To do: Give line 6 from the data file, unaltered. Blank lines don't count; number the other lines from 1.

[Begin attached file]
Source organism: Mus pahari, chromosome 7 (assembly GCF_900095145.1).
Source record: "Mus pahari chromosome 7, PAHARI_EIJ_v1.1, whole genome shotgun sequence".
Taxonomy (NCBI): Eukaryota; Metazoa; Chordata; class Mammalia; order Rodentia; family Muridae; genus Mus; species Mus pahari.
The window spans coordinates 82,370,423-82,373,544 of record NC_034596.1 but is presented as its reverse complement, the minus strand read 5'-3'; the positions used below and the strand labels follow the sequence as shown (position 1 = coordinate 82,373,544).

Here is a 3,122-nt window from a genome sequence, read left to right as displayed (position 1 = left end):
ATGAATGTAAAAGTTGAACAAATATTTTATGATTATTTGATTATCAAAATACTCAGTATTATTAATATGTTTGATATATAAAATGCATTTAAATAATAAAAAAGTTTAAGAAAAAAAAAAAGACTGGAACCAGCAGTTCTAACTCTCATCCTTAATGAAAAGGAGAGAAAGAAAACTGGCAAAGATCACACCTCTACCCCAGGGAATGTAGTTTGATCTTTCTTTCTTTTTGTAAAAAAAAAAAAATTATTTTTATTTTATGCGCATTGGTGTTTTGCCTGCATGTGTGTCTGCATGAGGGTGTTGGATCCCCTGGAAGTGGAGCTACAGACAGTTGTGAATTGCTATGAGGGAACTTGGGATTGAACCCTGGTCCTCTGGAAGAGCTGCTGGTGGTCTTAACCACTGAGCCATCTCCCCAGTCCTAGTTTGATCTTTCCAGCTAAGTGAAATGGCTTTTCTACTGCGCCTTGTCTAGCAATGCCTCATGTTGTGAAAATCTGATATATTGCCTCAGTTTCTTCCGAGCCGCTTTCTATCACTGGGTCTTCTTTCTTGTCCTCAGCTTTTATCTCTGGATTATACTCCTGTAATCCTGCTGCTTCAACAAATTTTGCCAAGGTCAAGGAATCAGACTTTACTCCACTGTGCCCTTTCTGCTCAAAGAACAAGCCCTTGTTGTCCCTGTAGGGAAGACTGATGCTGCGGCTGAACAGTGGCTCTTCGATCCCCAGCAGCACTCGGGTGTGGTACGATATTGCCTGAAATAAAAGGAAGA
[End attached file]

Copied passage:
ATGAATGTAAAAGTTGAACAAATATTTTATGATTATTTGATTATCAAAATACTCAGTATTATTAATATGTTTGATATATAAAATGCATTTAAATAATAAAAAAGTTTAAGAAAAAAAAAAAGACTGGAACCAGCAGTTCTAACTCTCATCCTTAATGAAAAGGAGAGAAAGAAAACTGGCAAAGATCACACCTCTACCCCAGGGAATGTAGTTTGATCTTTCTTTCTTTTTGTAAAAAAAAAAAAATTATTTTTATTTTATGCGCATTGGTGTTTTGCCTGCATGTGTGTCTGCATGAGGGTGTTGGATCCCCTGGAAGTGGAGCTACAGACAGTTGTGAATTGCTATGAGGGAACTTGGGATTGAACCCTGGTCCTCTGGAAGAGCTGCTGGTGGTCTTAACCACTGAGCCATCTCCCCAGTCCTAGTTTGATCTTTCCAGCTAAGTGAAATGGCTTTTCTACTGCGCCTTGTCTAGCAATGCCTCATGTTGTGAAAATCTGATATATTGCCTCAGTTTCTTCCGAGCCGCTTTCTATCACTGGGTCTTCTTTCTTGTCCTCAGCTTTTATCTCTGGATTATACTCCTGTAATCCTGCTGCTTCAACAAATTTTGCCAAGGTCAAGGAATCAGACTTTACTCCACTGTGCCCTTTCTGCTCAAAGAACAAGCCCTTGTTGTCCCTGTAGGGAAGACTGATGCTGCGGCTGAACAGTGGCTCTTCGATCCCCAGCAGCACTCGGGTGTGGTACGATATTGCCTGAAATAAAAGGAAGA